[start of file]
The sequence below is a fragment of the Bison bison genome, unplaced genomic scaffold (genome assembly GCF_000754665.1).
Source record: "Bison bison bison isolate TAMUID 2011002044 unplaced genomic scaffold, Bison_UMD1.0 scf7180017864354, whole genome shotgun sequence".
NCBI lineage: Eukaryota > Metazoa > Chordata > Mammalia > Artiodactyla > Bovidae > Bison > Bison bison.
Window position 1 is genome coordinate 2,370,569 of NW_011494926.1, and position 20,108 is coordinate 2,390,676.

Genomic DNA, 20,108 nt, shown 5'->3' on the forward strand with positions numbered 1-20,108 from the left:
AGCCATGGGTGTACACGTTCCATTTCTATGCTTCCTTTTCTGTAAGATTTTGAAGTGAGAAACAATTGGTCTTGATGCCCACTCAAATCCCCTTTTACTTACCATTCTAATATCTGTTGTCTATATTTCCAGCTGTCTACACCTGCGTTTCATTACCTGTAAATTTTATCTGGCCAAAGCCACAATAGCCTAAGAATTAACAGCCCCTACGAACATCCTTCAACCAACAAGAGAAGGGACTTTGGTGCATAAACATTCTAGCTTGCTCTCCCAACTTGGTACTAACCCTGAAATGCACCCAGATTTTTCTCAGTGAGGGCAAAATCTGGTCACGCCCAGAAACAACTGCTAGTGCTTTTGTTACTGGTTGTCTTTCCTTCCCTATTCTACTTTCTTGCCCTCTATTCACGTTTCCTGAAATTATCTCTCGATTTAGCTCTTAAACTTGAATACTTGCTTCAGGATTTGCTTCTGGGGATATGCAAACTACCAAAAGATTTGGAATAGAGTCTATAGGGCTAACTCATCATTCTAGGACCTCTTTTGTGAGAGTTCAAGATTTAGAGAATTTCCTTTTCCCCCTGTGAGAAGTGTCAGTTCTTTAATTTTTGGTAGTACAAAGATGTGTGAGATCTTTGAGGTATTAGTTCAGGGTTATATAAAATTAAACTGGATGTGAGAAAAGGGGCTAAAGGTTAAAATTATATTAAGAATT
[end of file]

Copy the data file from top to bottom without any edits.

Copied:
The sequence below is a fragment of the Bison bison genome, unplaced genomic scaffold (genome assembly GCF_000754665.1).
Source record: "Bison bison bison isolate TAMUID 2011002044 unplaced genomic scaffold, Bison_UMD1.0 scf7180017864354, whole genome shotgun sequence".
NCBI lineage: Eukaryota > Metazoa > Chordata > Mammalia > Artiodactyla > Bovidae > Bison > Bison bison.
Window position 1 is genome coordinate 2,370,569 of NW_011494926.1, and position 20,108 is coordinate 2,390,676.

Genomic DNA, 20,108 nt, shown 5'->3' on the forward strand with positions numbered 1-20,108 from the left:
AGCCATGGGTGTACACGTTCCATTTCTATGCTTCCTTTTCTGTAAGATTTTGAAGTGAGAAACAATTGGTCTTGATGCCCACTCAAATCCCCTTTTACTTACCATTCTAATATCTGTTGTCTATATTTCCAGCTGTCTACACCTGCGTTTCATTACCTGTAAATTTTATCTGGCCAAAGCCACAATAGCCTAAGAATTAACAGCCCCTACGAACATCCTTCAACCAACAAGAGAAGGGACTTTGGTGCATAAACATTCTAGCTTGCTCTCCCAACTTGGTACTAACCCTGAAATGCACCCAGATTTTTCTCAGTGAGGGCAAAATCTGGTCACGCCCAGAAACAACTGCTAGTGCTTTTGTTACTGGTTGTCTTTCCTTCCCTATTCTACTTTCTTGCCCTCTATTCACGTTTCCTGAAATTATCTCTCGATTTAGCTCTTAAACTTGAATACTTGCTTCAGGATTTGCTTCTGGGGATATGCAAACTACCAAAAGATTTGGAATAGAGTCTATAGGGCTAACTCATCATTCTAGGACCTCTTTTGTGAGAGTTCAAGATTTAGAGAATTTCCTTTTCCCCCTGTGAGAAGTGTCAGTTCTTTAATTTTTGGTAGTACAAAGATGTGTGAGATCTTTGAGGTATTAGTTCAGGGTTATATAAAATTAAACTGGATGTGAGAAAAGGGGCTAAAGGTTAAAATTATATTAAGAATT